Too good to be voluntary?

Employers have long struggled to obtain definitive federal guidance on the types of incentives that can be offered to employees to encourage participation in company-sponsored wellness plans. There has been little regulatory guidance on this issue since 2018 when a court struck down the U.S. Equal Employment Opportunity Commission’s (EEOC’s) previous guidelines on the type of incentives that would still be considered voluntary. Recently, the EEOC withdrew proposed rules that would have required that employers offer no more than “de minimus” incentives (using the example of a water bottle or a modest gift card) to avoid the program being considered coercive. If the amount of incentive is too great, the EEOC has said in proposed rulemaking that “would make employees feel coerced to disclose protected medical information,” thereby violating the Americans with Disabilities Act (ADA). With the withdrawal of the proposed rules, the questions remain: How much is too little? How much is too much?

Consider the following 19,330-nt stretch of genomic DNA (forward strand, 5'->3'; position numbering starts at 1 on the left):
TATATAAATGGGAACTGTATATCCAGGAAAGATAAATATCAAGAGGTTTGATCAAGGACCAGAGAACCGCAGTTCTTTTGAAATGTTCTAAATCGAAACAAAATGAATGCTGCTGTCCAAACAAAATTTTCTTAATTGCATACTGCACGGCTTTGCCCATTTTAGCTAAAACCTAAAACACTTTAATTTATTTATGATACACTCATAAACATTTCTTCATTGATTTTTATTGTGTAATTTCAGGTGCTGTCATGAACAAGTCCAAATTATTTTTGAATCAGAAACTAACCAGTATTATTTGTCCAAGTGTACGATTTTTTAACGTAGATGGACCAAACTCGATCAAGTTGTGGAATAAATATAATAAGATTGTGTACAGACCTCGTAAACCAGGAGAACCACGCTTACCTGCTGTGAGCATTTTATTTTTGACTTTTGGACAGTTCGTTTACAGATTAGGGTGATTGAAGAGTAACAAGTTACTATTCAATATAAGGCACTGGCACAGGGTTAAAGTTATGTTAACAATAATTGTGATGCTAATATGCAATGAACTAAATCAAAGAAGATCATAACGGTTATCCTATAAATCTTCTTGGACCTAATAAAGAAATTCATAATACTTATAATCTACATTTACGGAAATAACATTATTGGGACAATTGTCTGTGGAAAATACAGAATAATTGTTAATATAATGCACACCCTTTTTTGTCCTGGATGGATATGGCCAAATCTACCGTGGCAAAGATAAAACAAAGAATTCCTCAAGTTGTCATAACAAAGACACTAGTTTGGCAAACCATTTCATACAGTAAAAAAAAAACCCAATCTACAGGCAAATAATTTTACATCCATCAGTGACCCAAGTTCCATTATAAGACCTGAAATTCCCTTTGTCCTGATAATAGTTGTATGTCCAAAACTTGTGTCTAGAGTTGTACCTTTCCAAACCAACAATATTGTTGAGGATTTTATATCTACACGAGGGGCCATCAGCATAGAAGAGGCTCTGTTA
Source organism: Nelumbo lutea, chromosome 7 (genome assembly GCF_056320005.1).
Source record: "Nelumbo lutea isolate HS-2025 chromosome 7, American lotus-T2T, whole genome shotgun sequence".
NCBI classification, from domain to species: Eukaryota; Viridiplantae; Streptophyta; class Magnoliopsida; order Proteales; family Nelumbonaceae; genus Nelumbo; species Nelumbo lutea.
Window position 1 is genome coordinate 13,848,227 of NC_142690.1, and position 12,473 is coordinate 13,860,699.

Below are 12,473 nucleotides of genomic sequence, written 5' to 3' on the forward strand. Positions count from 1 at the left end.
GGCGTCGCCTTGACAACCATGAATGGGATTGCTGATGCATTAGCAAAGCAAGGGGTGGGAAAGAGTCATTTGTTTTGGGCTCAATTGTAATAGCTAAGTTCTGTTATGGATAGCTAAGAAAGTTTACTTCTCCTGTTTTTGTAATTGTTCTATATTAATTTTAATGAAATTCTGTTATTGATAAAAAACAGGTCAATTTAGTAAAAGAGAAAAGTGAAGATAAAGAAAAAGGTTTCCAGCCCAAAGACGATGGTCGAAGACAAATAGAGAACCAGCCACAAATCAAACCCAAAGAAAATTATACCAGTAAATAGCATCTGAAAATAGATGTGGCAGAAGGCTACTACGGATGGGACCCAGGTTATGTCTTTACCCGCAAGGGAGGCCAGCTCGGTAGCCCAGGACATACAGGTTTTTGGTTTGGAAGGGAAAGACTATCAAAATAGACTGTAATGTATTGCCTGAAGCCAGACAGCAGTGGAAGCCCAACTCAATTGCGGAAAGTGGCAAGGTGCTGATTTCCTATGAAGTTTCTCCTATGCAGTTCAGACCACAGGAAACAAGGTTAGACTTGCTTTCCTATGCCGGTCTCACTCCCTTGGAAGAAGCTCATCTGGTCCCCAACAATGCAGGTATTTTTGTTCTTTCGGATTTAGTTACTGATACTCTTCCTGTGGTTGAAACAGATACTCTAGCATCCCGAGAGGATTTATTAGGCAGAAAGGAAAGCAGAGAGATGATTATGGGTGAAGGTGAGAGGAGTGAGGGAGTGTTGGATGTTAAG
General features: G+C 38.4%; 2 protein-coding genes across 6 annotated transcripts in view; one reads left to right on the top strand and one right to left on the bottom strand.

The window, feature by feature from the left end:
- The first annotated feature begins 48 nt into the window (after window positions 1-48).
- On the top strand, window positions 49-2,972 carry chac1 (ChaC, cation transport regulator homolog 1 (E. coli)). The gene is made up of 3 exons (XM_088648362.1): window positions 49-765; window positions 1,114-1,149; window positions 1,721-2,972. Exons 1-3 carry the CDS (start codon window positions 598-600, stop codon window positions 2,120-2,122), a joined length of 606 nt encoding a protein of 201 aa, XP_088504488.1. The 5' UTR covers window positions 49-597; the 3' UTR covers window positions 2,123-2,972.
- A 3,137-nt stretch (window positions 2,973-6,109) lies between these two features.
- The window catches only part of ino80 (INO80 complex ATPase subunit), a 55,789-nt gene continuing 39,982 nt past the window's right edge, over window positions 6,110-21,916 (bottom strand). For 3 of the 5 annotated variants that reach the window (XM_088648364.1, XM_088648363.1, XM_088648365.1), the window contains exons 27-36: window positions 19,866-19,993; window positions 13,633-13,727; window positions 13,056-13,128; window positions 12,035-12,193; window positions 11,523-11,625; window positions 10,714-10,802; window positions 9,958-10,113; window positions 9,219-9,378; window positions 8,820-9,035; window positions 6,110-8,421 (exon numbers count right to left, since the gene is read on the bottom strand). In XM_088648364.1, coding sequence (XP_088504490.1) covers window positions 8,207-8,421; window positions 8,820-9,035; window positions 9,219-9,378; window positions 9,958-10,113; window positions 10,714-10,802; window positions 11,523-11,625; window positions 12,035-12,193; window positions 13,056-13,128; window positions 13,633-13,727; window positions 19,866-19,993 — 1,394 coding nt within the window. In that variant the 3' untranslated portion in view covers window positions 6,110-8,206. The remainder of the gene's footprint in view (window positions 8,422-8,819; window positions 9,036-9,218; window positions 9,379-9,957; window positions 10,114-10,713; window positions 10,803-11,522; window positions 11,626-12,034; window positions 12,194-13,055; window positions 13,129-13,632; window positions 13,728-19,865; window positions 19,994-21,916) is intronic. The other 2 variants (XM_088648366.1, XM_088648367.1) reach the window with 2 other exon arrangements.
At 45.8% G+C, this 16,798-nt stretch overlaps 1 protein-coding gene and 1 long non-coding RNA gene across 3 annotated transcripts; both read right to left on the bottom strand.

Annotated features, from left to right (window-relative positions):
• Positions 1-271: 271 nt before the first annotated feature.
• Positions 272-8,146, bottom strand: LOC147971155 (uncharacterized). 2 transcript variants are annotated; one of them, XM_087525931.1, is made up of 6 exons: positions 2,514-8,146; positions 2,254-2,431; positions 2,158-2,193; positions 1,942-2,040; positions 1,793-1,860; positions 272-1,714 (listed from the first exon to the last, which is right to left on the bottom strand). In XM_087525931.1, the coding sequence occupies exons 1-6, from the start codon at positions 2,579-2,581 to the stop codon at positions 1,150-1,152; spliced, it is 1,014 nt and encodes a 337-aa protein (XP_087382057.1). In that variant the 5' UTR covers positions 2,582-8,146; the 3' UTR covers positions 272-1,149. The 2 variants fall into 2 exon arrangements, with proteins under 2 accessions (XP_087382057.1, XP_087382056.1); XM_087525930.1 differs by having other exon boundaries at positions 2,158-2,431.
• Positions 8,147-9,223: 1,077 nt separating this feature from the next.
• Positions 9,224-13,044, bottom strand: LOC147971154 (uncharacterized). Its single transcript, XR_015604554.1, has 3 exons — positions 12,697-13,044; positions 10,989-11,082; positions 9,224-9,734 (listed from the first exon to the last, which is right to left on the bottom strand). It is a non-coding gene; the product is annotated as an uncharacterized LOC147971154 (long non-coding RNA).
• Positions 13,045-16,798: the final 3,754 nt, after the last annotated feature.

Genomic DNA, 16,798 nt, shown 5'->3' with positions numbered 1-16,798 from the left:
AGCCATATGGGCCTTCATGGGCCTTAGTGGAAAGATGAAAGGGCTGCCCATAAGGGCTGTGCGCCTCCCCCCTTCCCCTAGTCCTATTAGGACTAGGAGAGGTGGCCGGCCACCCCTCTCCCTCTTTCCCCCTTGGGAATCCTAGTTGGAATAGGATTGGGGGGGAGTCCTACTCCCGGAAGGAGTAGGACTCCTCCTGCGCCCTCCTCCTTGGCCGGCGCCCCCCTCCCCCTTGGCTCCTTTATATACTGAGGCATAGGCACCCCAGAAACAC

Furthermore, the law is not clear as to whether a COVID-19 vaccination incentive program would be considered a “wellness plan” under the ADA. Prior to the wellness program rules being withdrawn, business groups requested the EEOC to specifically address COVID-19 vaccine incentive programs and provide guidance on the types of incentives they could offer without violating the ADA and other laws.

The EEOC has stated that it is considering the issue and that further guidance will be forthcoming. Meanwhile, the Biden administration has touted the vaccine incentive programs provided by mass retailers. Among the programs praised by the Biden administration: